You may write assembly code and easily include that into a C-main() function but the ARM assembly is not easy to learn since some of the instructions are three-address-instructions. The single-stepping can be done in the IDE: When debugging you may open a "Disassembly"-window and step through the code and watch your CPU-state, PC and SP.
Do not forget that the GCC when enabled optimizes the code so that it is difficult even for a good programming guy to beat the code density and/or execution speed.
C-language was invented to have a machine-oriented programming language that will make assembly unnecessary.
By the way: I just remember that in my education we were taught
and then assembly (all on an IBM mainframe) all in this order.
One instructive exercise is to write simple stuff in C, and also in inline
ASM, and compare the results. Compilers are not yet ASM dense/speed,
but getting pretty close.
Here is an ap note that discusses port bit toggling rates (amongst other
The ap note discusses direct register writes, essentially ASM in another form,
to raise port pin toggling rates.
To get you still more exited about PSoCs and the broad design entry they allow:
There is a HDL (Hardware Definition Language) entry to implement new functions. Take the attached project as an example to implement a serial-in parallel-out shift register example. I apologise not having written any documentation, but this was just a proof-of-concept. Open the project, click in workspace explorer the tab "Components" and look into the .v-file containing the verilog text.
There is an extensive video library on creating components, configuring
UDBs and manipulating Datapath, as well as targeted designs and other
Thanks Dana I will check those out. I imagine it's going to take a long while to master his silicon. So many features..
and Bob I know about he programmable HDL components but I haven't tried it yet, they are programmed in Verilog right?
I want to try and implement an RS485 style UART at some point, I don't care about the voltage levels but just the line driving and whatnot. God and I've not even touched the 5LP series yet. That's next on the agenda
For RS485 just use the UART and check the 485-style. You will need some external drivers to maintain current and/or voltage levels.
When I started with PSoCs i went through all the modules from"Analog" to "System" to get an overview of the capabilities (overwhelming, isn't it?) Then I started some smaller examples on my evaluation kits (Yes! I bought some) and got them to work. So I learnt how to use PSoCs.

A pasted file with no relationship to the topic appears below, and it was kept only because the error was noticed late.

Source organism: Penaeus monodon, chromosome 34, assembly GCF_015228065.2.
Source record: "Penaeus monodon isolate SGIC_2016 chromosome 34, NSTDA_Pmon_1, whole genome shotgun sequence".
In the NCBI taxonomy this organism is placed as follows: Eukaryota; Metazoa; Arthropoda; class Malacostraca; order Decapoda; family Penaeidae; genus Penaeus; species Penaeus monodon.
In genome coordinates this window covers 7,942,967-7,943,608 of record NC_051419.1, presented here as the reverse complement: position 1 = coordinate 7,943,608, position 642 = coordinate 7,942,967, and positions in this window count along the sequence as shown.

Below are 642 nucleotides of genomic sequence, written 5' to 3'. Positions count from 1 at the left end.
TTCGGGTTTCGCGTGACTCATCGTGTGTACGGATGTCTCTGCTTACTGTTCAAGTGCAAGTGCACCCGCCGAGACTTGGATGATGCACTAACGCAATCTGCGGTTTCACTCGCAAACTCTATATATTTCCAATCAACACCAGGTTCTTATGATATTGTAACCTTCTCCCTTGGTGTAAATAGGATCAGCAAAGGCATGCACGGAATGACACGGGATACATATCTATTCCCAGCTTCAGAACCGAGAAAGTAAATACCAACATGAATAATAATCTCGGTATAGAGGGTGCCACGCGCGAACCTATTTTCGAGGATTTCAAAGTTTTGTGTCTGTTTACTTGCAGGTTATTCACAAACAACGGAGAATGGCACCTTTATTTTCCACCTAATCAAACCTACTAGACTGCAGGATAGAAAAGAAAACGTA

How long did that take you? What kinda background did you come from ARM? Or PIC or AVR etc? Also after learning it all which architecture do you spend up your most time with for personal projects. 3,4 or 5?
i feel like I am on a long road to mastering both ARMs and PSoCs but it's an exciting one, these chips are just so fun.
I am coming from the programmer's side having learnt a bunch of different languages and a lot of programming techniques. Then I worked for some decades for a distributor of electronic devices learning to read (and understand) datasheets.
I started with PSoC1 and an ICE-Cube(In-Circuit-Emulator)
Then I got me a KIT-001 which works with PSoC1, 3 and 5.
I do not vote for the PSoC3 since the design of the 8051 was made in 1980 and the core reflects the state-of-the-art of that area which in my opinion is a bit (or even a byte) outdated.
PSoC 4 will take over the market the PSoC1 has containing a modern core (ARM M0) and which is VERY cheap ($1 in quantities). Very good for small projects as temperature or light controlling with CapSense.
PSoC5 is my favourite to work with: ARM M3 Core, lots of hardware inside (although fewer analog capabilities than the PSoC1).
Teaching with PSoCs? What do you need and what do you plan?
What are the prerequisites?
Knowledge of a programming language is essential, and it should be C-language. The use of assembly lacks the transportability between different CPU families. C can even be practiced on the PC, algorithms could be evaluated there and later get transferred to the target system.
Hardware, first of all a PC or Laptop for each student (or group of). A Target system can be as small as the new CY8CKIT-049-42xx which is availlable for $4 but lacks debug capabilities if you do not have got a MiniProg3. So the Pioneer development kit ($25) could be the first approach, the Kit-050 ($99) is a very comfortable one, it comes with an LCD.
What to teach?
Starting with simplest AND OR XOR gates building adders comparators and other basic functions
PLD design with the LUT-component
Analog signal conditioning
Communication interfaces as I2C, SPI
Maybe to program a quad- or hex-copter using calman filters
All that is within a PSoC.
Even though PSOC 1 an older proprietary core, 4 MIPS, it has more varied analog
resources than PSOC 4 (33 MIPS), and has pricing in the range of $ 1 - $ 2 for low
PSOC 1 has hi res A/D, sw cap filters, larger array of offerings in digital
and analog block count, CyFi support, powerline, INAMP, DTMF, PGA......
PSOC 4 much better core, cortex, better tool, more flexible routability, better SAR for
fast A/D, timers and counters more flexible, better reference, less overall analog,
32 bit single cycle multiplier........
You have to set datasheets down side by side to get a feel for the differences.
Both families still very much in play.